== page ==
23. Velicer GJ, Kroos L, Lenski RE: Developmental cheating in the social bacterium Myxococcus xanthus.

    Nature 2000, 404:598-601. PubMed Abstract | Publisher Full Text OpenURL

  24. Greig D, Travisano M: The Prisoner's Dilemma and polymorphism in yeast SUC genes.

    Proc Biol Sci 2004, 271(Suppl 3):S25-26. PubMed Abstract OpenURL

  25. Smith EE, Buckley DG, Wu Z, Saenphimmachak C, Hoffman LR, D'Argenio DA, Miller SI, Ramsey BW, Speert DP, Moskowitz SM, et al.: Genetic adaptation by Pseudomonas aeruginosa to the airways of cystic fibrosis patients.

    Proc Natl Acad Sci U S A 2006. OpenURL

  26. Finnan S, Morrissey JP, O'Gara F, Boyd EF: Genome diversity of Pseudomonas aeruginosa isolates from cystic fibrosis patients and the hospital environment.

    J Clin Microbiol 2004, 42:5783-5792. PubMed Abstract | Publisher Full Text | PubMed Central Full Text OpenURL

  27. Romling U, Wingender J, Muller H, Tummler B: A major Pseudomonas aeruginosa clone common to patients and aquatic habitats.

    Appl Environ Microbiol 1994, 60:1734-1738. PubMed Abstract | PubMed Central Full Text OpenURL

  28. Struelens MJ, Schwam V, Deplano A, Baran D: Genome macrorestriction analysis of diversity and variability of Pseudomonas aeruginosa strains infecting cystic fibrosis patients.

    J Clin Microbiol 1993, 31:2320-2326. PubMed Abstract | PubMed Central Full Text OpenURL

  29. O'Loughlin EV, Robins-Browne RM: Effect of Shiga toxin and Shiga-like toxins on eukaryotic cells.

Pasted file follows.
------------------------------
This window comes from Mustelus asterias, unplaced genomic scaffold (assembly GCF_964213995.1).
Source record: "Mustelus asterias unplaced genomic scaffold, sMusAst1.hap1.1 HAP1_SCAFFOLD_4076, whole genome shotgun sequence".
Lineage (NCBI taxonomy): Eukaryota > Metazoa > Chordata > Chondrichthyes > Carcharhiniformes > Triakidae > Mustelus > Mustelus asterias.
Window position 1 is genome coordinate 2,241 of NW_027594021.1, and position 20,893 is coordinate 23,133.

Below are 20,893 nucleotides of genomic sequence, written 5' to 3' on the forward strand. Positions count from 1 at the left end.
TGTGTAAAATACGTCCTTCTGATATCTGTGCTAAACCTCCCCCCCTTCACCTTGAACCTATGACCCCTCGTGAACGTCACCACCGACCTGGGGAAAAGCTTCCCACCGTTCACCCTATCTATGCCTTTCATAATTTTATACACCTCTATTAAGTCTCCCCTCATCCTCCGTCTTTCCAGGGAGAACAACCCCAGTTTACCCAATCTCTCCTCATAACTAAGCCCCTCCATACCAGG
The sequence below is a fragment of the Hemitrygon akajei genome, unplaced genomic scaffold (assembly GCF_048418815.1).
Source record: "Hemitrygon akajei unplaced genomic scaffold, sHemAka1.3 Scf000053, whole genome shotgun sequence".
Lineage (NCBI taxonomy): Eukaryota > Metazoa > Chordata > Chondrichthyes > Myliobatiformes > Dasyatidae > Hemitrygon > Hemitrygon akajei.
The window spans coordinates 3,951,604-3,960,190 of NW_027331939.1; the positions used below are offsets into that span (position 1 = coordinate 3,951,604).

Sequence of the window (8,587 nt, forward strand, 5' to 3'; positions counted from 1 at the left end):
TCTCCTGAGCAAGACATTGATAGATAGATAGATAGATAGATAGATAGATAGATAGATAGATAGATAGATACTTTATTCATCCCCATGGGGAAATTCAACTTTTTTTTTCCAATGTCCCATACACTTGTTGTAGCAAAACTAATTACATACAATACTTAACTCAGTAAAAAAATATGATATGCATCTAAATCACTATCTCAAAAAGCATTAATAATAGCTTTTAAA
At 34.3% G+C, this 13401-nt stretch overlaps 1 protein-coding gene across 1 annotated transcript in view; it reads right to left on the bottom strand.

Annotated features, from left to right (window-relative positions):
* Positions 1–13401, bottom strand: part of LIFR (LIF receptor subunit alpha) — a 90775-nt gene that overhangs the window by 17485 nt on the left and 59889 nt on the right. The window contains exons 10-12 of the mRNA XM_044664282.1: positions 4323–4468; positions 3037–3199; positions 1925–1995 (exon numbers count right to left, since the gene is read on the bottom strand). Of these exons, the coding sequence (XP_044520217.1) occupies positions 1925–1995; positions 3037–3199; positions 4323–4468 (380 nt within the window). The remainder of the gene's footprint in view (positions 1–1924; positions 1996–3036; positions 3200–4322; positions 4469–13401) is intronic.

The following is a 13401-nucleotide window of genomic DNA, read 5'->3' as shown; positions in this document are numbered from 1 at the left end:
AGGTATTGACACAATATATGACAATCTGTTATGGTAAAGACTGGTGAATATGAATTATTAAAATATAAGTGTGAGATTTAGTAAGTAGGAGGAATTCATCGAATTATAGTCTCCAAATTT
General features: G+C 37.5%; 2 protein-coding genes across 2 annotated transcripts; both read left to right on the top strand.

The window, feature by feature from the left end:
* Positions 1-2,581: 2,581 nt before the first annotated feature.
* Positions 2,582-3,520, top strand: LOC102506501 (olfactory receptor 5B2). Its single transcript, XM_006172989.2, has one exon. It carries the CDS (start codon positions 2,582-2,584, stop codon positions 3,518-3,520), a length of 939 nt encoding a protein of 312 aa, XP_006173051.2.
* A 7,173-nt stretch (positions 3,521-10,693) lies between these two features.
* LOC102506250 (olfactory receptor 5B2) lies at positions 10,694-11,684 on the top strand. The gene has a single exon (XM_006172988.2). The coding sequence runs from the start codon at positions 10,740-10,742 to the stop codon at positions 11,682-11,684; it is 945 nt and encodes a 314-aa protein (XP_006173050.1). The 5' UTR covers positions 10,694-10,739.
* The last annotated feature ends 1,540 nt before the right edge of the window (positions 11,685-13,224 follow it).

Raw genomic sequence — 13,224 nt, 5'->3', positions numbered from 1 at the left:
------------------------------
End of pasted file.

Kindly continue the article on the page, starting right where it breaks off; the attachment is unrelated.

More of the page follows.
Microbes Infect 2001, 3:493-507. PubMed Abstract | Publisher Full Text OpenURL

  30. Costerton JW, Stewart PS, Greenberg EP: Bacterial biofilms: a common cause of persistent infections.

    Science 1999, 284:1318-1322. PubMed Abstract | Publisher Full Text OpenURL

  31. Hill D, Rose B, Pajkos A, Robinson M, Bye P, Bell S, Elkins M, Thompson B, MacLeod C, Aaron SD, Harbour C: Antibiotic susceptibilities of Pseudomonas aeruginosa isolates derived from patients with cystic fibrosis under aerobic, anaerobic, and biofilm conditions.

    J Clin Microbiol 2005, 43:5085-5090. PubMed Abstract | Publisher Full Text | PubMed Central Full Text OpenURL

  32. Rella M, Mercenier A, Haas D: Transposon insertion mutagenesis of Pseudomonas aeruginosa with a Tn5 derivative: application to physical mapping of the arc gene cluster.

    Gene 1985, 33:293-303. PubMed Abstract | Publisher Full Text OpenURL

  33. Lenski RE, Rose MR, Simpson SC, Tadler SC: Long-term experimental evolution in Escherichia coli. I. Adaptation and divergence during 2,000 generations.

    Am Nat 1991, 138:1315-1341. Publisher Full Text OpenURL